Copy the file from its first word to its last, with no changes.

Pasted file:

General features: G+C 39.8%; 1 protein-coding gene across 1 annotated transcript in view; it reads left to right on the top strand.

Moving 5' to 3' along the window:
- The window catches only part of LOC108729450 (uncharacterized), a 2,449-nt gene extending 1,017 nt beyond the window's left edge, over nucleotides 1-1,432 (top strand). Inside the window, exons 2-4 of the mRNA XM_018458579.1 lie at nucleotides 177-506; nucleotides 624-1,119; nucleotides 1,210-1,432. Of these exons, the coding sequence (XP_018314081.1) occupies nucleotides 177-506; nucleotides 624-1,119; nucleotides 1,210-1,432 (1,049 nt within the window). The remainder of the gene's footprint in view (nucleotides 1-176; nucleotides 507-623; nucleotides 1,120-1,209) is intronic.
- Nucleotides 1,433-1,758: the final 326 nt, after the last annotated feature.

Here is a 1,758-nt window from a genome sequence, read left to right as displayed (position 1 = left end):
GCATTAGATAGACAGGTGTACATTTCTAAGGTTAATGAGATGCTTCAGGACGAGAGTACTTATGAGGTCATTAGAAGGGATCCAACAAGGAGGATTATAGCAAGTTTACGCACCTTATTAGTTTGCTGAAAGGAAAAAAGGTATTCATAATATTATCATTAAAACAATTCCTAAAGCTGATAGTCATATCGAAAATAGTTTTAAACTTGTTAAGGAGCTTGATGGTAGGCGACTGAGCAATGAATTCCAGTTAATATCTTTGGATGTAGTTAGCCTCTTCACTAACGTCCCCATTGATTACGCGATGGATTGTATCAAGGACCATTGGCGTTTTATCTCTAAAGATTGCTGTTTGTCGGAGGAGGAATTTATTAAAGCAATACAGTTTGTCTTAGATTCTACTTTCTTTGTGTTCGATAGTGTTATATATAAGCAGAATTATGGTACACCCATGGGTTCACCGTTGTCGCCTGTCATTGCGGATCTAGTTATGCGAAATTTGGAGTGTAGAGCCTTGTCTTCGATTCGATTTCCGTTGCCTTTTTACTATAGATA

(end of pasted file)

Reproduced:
General features: G+C 39.8%; 1 protein-coding gene across 1 annotated transcript in view; it reads left to right on the top strand.

Moving 5' to 3' along the window:
- The window catches only part of LOC108729450 (uncharacterized), a 2,449-nt gene extending 1,017 nt beyond the window's left edge, over nucleotides 1-1,432 (top strand). Inside the window, exons 2-4 of the mRNA XM_018458579.1 lie at nucleotides 177-506; nucleotides 624-1,119; nucleotides 1,210-1,432. Of these exons, the coding sequence (XP_018314081.1) occupies nucleotides 177-506; nucleotides 624-1,119; nucleotides 1,210-1,432 (1,049 nt within the window). The remainder of the gene's footprint in view (nucleotides 1-176; nucleotides 507-623; nucleotides 1,120-1,209) is intronic.
- Nucleotides 1,433-1,758: the final 326 nt, after the last annotated feature.

Here is a 1,758-nt window from a genome sequence, read left to right as displayed (position 1 = left end):
GCATTAGATAGACAGGTGTACATTTCTAAGGTTAATGAGATGCTTCAGGACGAGAGTACTTATGAGGTCATTAGAAGGGATCCAACAAGGAGGATTATAGCAAGTTTACGCACCTTATTAGTTTGCTGAAAGGAAAAAAGGTATTCATAATATTATCATTAAAACAATTCCTAAAGCTGATAGTCATATCGAAAATAGTTTTAAACTTGTTAAGGAGCTTGATGGTAGGCGACTGAGCAATGAATTCCAGTTAATATCTTTGGATGTAGTTAGCCTCTTCACTAACGTCCCCATTGATTACGCGATGGATTGTATCAAGGACCATTGGCGTTTTATCTCTAAAGATTGCTGTTTGTCGGAGGAGGAATTTATTAAAGCAATACAGTTTGTCTTAGATTCTACTTTCTTTGTGTTCGATAGTGTTATATATAAGCAGAATTATGGTACACCCATGGGTTCACCGTTGTCGCCTGTCATTGCGGATCTAGTTATGCGAAATTTGGAGTGTAGAGCCTTGTCTTCGATTCGATTTCCGTTGCCTTTTTACTATAGATA